October 5, 2022

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Retail sales rose faster than expected in January despite higher inflation

Retail sales rose faster than expected in January despite higher inflation

US consumers accelerated their retail spending in January as COVID-19 cases declined nationwide, even as they faced the highest inflation in four decades.

The Commerce Department said Wednesday that retail sales, a measure of how much consumers spend on a basket of goods ranging from cars to food and gasoline, rose 3.8% from the previous month. Economists polled by Refinitv expected sales to rise 2%. It marks a sharp rebound from December, when sales unexpectedly fell 2.5%.

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Alleged core retail sales, which exclude cars, gasoline, building materials and food services and which are closely related to the consumer spending side of the country’s gross domestic product, rose 3.3% last month after falling 2.8% in December.

“There were few indications that higher prices were driving consumers back from spending,” said Nationwide Chief Economist David Pearson. “After a lull in December – mostly caused by future consumer buying – a tight labor market and record household net wealth seem to continue to boost retail sales.”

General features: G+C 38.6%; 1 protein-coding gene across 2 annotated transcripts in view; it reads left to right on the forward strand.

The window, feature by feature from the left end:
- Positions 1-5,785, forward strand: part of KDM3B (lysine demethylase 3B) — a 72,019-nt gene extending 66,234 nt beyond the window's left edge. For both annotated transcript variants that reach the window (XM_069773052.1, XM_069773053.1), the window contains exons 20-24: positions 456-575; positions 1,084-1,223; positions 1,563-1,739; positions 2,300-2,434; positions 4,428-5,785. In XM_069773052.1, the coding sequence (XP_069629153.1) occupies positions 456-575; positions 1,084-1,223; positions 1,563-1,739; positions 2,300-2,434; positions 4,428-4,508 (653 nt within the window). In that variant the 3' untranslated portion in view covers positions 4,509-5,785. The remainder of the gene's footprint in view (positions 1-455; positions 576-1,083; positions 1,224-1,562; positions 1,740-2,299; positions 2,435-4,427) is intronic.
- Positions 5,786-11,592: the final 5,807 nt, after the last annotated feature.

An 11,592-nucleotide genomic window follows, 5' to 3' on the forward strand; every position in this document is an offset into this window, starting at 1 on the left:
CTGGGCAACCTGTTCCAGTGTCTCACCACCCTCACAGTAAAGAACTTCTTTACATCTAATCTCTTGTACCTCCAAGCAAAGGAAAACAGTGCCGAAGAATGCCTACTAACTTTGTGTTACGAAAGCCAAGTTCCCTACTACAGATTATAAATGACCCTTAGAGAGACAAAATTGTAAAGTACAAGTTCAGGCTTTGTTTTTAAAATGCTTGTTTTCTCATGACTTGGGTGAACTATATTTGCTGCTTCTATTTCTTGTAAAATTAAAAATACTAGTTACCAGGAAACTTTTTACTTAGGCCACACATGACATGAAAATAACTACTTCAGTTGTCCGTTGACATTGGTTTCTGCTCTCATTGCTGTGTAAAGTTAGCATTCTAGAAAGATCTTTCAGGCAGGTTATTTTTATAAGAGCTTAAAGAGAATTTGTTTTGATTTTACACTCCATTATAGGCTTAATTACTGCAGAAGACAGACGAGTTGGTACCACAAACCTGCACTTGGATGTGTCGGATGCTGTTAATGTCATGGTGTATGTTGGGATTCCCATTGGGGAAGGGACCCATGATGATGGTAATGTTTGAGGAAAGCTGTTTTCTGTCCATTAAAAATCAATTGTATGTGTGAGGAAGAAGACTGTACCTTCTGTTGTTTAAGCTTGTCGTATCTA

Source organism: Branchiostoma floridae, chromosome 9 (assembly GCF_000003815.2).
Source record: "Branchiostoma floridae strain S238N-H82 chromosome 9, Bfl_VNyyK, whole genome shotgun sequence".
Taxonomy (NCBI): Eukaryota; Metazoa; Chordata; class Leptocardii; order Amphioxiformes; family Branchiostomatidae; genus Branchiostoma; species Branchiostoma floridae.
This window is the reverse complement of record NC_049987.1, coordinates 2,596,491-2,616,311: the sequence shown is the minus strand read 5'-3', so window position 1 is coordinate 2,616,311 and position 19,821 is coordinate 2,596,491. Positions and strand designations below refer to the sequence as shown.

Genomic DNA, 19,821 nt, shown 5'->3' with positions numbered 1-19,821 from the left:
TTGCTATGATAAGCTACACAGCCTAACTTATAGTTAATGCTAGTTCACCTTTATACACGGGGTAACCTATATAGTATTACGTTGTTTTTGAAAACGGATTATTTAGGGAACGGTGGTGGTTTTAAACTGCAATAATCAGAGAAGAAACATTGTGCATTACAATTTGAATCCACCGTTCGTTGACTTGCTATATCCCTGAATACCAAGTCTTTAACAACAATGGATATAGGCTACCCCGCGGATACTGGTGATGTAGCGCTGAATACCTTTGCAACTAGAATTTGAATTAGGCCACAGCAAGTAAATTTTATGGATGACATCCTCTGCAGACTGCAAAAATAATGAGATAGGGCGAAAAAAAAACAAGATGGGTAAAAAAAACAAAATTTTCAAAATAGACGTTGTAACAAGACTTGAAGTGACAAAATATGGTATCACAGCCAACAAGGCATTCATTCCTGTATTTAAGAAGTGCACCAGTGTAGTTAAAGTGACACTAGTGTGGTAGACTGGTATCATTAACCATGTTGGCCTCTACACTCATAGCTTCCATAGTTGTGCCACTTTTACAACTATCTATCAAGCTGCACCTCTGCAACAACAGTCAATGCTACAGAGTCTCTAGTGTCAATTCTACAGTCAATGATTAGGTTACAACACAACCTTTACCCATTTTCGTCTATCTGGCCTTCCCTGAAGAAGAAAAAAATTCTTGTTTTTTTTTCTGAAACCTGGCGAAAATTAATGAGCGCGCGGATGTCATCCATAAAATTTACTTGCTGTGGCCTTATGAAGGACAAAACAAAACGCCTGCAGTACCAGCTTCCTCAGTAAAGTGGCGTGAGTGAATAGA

However, Pearson noted that gasoline sales fell 1.3% last month, possibly as a result of rising costs. A gallon of gas, on average, was $3.51 nationwide on Wednesday, according to AAA — up from $2.51 a year ago. In California, gas prices are over $4 per gallon. Prices are expected to rise as the country enters the peak travel season and with rising tensions between Russia and Ukraine threatens to further rattle the market.

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Online shopping saw the biggest increase last month, with non-commercial retailers posting a 14.5% gain. Gains in sales were broad: department stores saw business jump 9.2% last month, while general merchandise stores rose 3.6%. Furniture and home furnishings stores saw a 7.2% increase in sales.

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However, restaurants saw a 0.9% drop from the previous month, and consumers are likely to continue to stay home to avoid the virus.

The data comes as consumers face the worst rise in inflation since 1982: The government reported last week that the consumer price index rose 0.6% in January, bringing annual gains to 7.5%, the highest level since June 1982. Wholesale prices also rose by 1% in January and 9.7% in a 12-month period.